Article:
Plutus; the fourth circle; the prodigal and avaricious; Fortune; the fifth circle; the wrathful and sullen

canto summary and diagram

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1 "Pape Satan, pape Satan aleppe," began * Plutus, in a voice which grated. * And my gentle Sage, the all–knowing man, inferno vii 4 Reassured me: "Don't be intimidated, For he cannot stop you, whatever his power; You will descend the rock as designated." 7 Then he turned to that face, bloated with anger, And said, "Accursed wolf, be silent! * Eat yourself up with your own rabid hunger! 10 Not without reason is this descent. It is willed on high, where Michael wrought His revenge on rebellious dissent." * inferno vii 13 As wind–swelled sails are brought Down in a tangle by a snapped mast, So that savage beast at once collapsed to nought. 16 Thus we went down to the fourth ledge, moving past Further scenes in that dismal cavity Which holds all the world's evils, from first to last. 19 Oh justice of God! What an enormity Of strange torture and penance! Why do we so waste ourselves with iniquity? inferno vii 22 Just as waves above Charybdis advance * Until they crash into earlier waves rolling back, So must the souls here do a similar dance. 25 Nowhere else were they in such a solid pack, Howling furiously while they shoved Weights with their chests in a perpetual attack 28 On each other; when they collided they moved Quickly back and screamed. " Why hoard what you own? " Someone shouted. " Why squander it? " another reproved. * inferno vii 31 They returned along the rim of that gloomy cone, Reaching the point opposite by going either left or right, Then screeching again in a reproachful tone. 34 Instantly they turned around and left that site For the former one where they jousted anew. And I, whose heart was pierced by this strange rite, 37 Inquired, "Master, I wish I knew Who these shades were, and whether all those With tonsures whom we view inferno vii 40 On our left were clergy." And he: " These are shadows Whose minds in their first life were so myopic That their spending was either stingy or grandiose. 43 Their voices clearly bark out how uneconomic They were, as you can hear when they reach that pair Of points where the one guilt confronts its diametric 46 Opposite; indeed to the left are priests, who lack hair, And popes and cardinals, who excelled in avarice." And I: "Master, the odds would seem fair inferno vii 49 That I should recognize at least someone whose vice Is punished at this level." But he: " You haven't a hope, for they paid the price 52 For an undiscerning life, which was to be So filthy and without dignity That they're unrecognizable to you and me. 55 They'll batter each other for eternity Until they all arise from the grave, These without hair, those in tight–fisted pugnacity. * inferno vii 58 Faulty giving and faulty hoarding have Denied them the bright world and produced this fighting. But instead of describing it any more I'll save 61 These words and say this: My son, you see the fleeting Mockery of Fortune's wealth, her empty line of credit For which humans are ceaselessly competing. 64 All the gold beneath the moon's orbit Couldn't buy a single restful moment For one solitary, exhausted spirit." inferno vii 67 "Master," I said, "tell me about this omnipotent Fortune to whom you've alluded. What is she, who controls all the world's content?" * 70 And he: "Oh foolish creatures, deluded By ignorance! Now I wish you to listen To my judgment on her. He, in whose wisdom is included 73 All things, set a guide in each heaven Which he created, so that each portion Would shine on all the others, making an even inferno vii 76 Pattern for the light's distribution. So too for worldly splendor did he create A guide, Fortune, for general administration. 79 From time to time she changes the state Of wealth in the world, shifting vain commodities Among families and nations, at a rhythm and rate 82 Beyond human grasp; thus some countries Are strong, others weak, but all obey her sentence, Which, like a snake in the grass, no one sees. inferno vii 85 Your knowledge exerts on her no influence, For like other gods she foresees, makes judgments, And maintains her kingdom without interference. 88 The speed of her change never relents; Necessity makes her fast; Thus men are caught up in quickly changing events. 91 This is she who is so reviled and cast As the evil one; she is even cursed out By those who should thank her; but she is past inferno vii 94 Caring, blessed, deaf to what they shout. Like any other joyful, primal creature, * She wheels her great sphere, her eternal roundabout. 97 But now let us descend to greater torture; Already every star which rose when I embarked is setting, * And our stay here nears its allotted measure." 100 We crossed the circle to where a foaming spring Spilled through the other bank, making its way Down a channel of its own carving. * inferno vii 103 The water was a dark, purplish gray, And we, following its somber undulation, Pursued a strange path down to where there lay 106 A marsh at the slope's culmination. Styx was the name that swamp bore. * And I, who stood there with all my attention 109 Focused upon it, saw people who wore Muddy smudges and looks of anger, But beyond this, wore nothing more. 112 These naked ones struck out at one another With hands, heads, chests and feet, biting Each other away piece by piece. Said the good teacher: 115 "My son, here you are witnessing * The souls of those over whom anger was victorious; And I want you to be sure of one other thing: 118 Beneath the water lie other souls in odious, Filthy slime, their sighs breaking the surface, As you can see all around, in odorous inferno vii 121 Bubbles of foul gas. Fixed in place, They lament: 'Sullen were we in the sweet air Gladdened by the sun, carrying the disgrace 124 Of sluggish vapor within us; now it's only fair That we lie sullen in this black, muddy liquid.' Deep in their throats they gurgle this hymn of despair, 127 Unable to mouth the words." Thus between the humid Swamp and the dry bank we circled most of that water, Our eyes on the swallowers of that slime most putrid, inferno vii 130 Until at last we arrived at the base of a tower.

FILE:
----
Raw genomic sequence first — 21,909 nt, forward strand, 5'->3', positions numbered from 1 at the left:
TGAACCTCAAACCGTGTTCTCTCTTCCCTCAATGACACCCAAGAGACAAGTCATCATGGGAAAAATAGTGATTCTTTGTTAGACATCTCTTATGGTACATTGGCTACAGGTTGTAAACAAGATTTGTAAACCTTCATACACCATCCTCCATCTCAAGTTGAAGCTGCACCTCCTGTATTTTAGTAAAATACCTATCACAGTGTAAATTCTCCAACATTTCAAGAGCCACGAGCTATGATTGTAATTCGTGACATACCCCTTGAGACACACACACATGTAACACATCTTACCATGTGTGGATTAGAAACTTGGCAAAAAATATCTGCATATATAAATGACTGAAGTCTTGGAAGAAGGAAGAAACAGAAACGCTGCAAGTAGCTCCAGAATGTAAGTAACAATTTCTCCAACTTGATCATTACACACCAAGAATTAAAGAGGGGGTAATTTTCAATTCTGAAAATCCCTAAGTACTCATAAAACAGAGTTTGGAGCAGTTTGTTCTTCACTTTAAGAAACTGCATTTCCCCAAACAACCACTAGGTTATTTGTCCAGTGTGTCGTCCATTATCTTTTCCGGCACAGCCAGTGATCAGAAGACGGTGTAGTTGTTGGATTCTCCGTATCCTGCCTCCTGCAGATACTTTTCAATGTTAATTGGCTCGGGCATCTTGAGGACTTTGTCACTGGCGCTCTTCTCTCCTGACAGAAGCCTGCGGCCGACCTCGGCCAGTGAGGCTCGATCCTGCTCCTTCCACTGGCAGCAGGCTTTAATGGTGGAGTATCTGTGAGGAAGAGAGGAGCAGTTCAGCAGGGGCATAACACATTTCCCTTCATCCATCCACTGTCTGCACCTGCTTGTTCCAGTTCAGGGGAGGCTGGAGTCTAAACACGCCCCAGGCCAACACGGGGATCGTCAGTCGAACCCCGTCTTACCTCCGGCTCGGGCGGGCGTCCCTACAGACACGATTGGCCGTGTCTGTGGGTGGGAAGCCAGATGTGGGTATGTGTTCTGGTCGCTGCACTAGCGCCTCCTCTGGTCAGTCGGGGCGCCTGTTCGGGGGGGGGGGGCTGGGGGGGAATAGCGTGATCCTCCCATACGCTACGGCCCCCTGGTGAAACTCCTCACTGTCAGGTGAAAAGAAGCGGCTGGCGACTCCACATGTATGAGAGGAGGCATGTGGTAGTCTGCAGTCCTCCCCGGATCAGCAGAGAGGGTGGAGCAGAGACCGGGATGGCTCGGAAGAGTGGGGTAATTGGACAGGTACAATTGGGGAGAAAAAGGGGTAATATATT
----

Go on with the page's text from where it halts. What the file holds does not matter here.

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1. There are various interpretations of this gibberish; the most plausible are those which associate "pape" with pope, and "aleppe" with aleph. The words may, in fact, have no specific meanings at all. ^
2.   All–knowing Virgil does understand Plutus, even if we and 
Dante do not. ^
8.   Plutus, called "wolf" because he is a demon of avarice, 
recalls the she–wolf of Canto I. ^
11–12.   The Archangel Michael defeated the rebellious angels 
in Heaven. ^
22. Dante is referring to the dangerous Straits of Messina, which he knew from Virgil, Ovid and Lucan. ^
28–30. The misers and the prodigal, jointly punished, berate each other when they meet. ^
57. An Italian proverb says of prodigals, "they spend even their hairs." ^
69–96. The medieval image of Fortune was a woman with a wheel (tarot card ten of the major arcanum) whose turns symbolized the ups and downs of life. Dante Christianizes this pagan goddess by making her an intelligence—a minister of god who executes divine purposes among humans. ^
95. She is "primal" because she is one of those entities created at the same time as the heavens. ^
98.   It is past midnight—no longer Good Friday, but Holy 
Saturday. ^
100–102.   This is the river Acheron, which, underground for 
the first four circles, emerges here and channels down to create Styx. ^
107. The Styx, second river of Hell, was called a marsh in the Aeneid . ^
115–127. The wrathful were divided by Aristotle and Aquinas into three classes: the quick–tempered, the sullen, and the vindictive. Those of the first class are clearly the ones placed by Dante on the surface of the marsh. The second two seem to be combined into the ones submerged. The first gave voice to their anger, and still do, while the second bottled it up, and still do as well. ^